I am interested in what the surface of Venus looks like in true color, but have discovered that true color images of Venusian surface are rare, and am hoping that a lander mission is planned to take surface photos of Venus.

I have found that, up to now, most missions to Venus were flybys, orbiters, and some of these included atmospheric probes. But, are there currently any planned lander or rover missions to Venus?

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    $\begingroup$ Not that I've heard of, but technologies for heat resistant electronics and materials are developing well, so it is becoming more feasible. AFAIK a top priority at Venus is seismology, to learn how it resurfaced so recently and why it has no magnetic field. And seismologists want several months of data at least, which is hard to survive on Venus. Modern instruments can do some seismology from inside the atmosphere and even from orbit. I think we'll see such kinds of missions first, and even that is just proposals. $\endgroup$
    – LocalFluff
    Nov 4, 2015 at 11:10
  • $\begingroup$ @LocalFluff: I wonder how feasible for the purpose of "several months of data" a bunch of microlanders would be. While one lander survives a couple days at most, another is deployed from the orbit before the prior one would fail. $\endgroup$
    – SF.
    Nov 4, 2015 at 12:51
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    $\begingroup$ Head over to VEXAG and check their reports and you'd find more detailed information in their past meetings proceedings and reports. $\endgroup$
    – TildalWave
    Nov 4, 2015 at 12:51

2 Answers 2


NASA's New Frontiers program has been calling for a Venus lander (Venus In Situ Explorer) on every solicitation. Venus landers are proposed every time, sometimes making it to Step 2 in the competition (e.g. SAGE), but a Venus lander has not been selected yet. Maybe next time.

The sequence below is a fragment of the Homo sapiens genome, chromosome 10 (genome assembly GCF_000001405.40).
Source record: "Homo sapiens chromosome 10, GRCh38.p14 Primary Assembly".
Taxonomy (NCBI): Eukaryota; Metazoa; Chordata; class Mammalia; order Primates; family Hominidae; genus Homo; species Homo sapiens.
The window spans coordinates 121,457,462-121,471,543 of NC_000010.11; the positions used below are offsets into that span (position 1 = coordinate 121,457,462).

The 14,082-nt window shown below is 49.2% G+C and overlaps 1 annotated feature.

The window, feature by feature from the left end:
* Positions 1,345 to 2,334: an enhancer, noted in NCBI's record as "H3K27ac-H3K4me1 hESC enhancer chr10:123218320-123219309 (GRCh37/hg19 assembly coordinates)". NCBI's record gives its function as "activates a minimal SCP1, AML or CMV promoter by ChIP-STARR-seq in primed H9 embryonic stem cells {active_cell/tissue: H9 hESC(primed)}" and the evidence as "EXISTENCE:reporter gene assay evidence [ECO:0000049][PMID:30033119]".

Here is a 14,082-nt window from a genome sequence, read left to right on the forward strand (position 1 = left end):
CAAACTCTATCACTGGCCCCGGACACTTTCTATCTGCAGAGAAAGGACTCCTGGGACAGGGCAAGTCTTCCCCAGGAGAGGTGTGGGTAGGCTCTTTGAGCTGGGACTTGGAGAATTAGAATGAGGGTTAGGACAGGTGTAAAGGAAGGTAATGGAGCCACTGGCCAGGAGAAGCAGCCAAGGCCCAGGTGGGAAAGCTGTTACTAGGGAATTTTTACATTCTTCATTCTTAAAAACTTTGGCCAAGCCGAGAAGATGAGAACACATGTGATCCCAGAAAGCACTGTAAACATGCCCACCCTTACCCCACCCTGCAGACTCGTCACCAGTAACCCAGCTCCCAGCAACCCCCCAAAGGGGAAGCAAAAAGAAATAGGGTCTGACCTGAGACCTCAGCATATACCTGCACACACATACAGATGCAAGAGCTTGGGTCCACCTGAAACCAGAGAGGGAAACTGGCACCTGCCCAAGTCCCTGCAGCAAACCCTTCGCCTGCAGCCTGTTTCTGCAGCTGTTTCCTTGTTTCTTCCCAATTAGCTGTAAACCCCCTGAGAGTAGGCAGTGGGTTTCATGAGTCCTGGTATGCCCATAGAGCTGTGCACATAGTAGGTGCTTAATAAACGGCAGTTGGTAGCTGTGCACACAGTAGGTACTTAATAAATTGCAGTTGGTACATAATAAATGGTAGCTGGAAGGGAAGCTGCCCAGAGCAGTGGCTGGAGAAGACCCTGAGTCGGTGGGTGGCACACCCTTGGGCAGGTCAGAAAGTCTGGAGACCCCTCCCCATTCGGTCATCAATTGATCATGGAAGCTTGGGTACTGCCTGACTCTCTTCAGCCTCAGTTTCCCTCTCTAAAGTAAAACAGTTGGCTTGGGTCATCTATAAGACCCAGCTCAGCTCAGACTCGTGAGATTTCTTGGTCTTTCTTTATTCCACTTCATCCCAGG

There are color images of the surface of Venus from Venera. I'm not sure what "true color" would be at the surface of Venus, since there's so little light it is essentially equivalent to early night on Earth. Our color vision is diminished in low light, so a human on the surface of Venus (soon to be dead) would not see a lot of color without a bright flashlight.


The Russian Venera missions 9 (1975), 10 (1975), 13 (1982), and 14 (1982) all took images of the Venusian surface. Venera 13 and 14 took color images.

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Russia is also planning another Venera mission called Venera-D. It was initially proposed in 2003, but the initial proposal has gone through several changes. The plan is currently much smaller than it was before. From Wikipedia:

In its original conception, it had a large orbiter, sub-satellite, two balloons, two small landers, and a large, long-lived lander.

Now the plan is to send only an orbiter with a subsatellite orbiter, and the lander. Initially the lander was considered long-lasting because it was supposed to survive for 30 days. The current plan is that the lander should survive about 3 hours. Right now it's planned to be launched in 2024.


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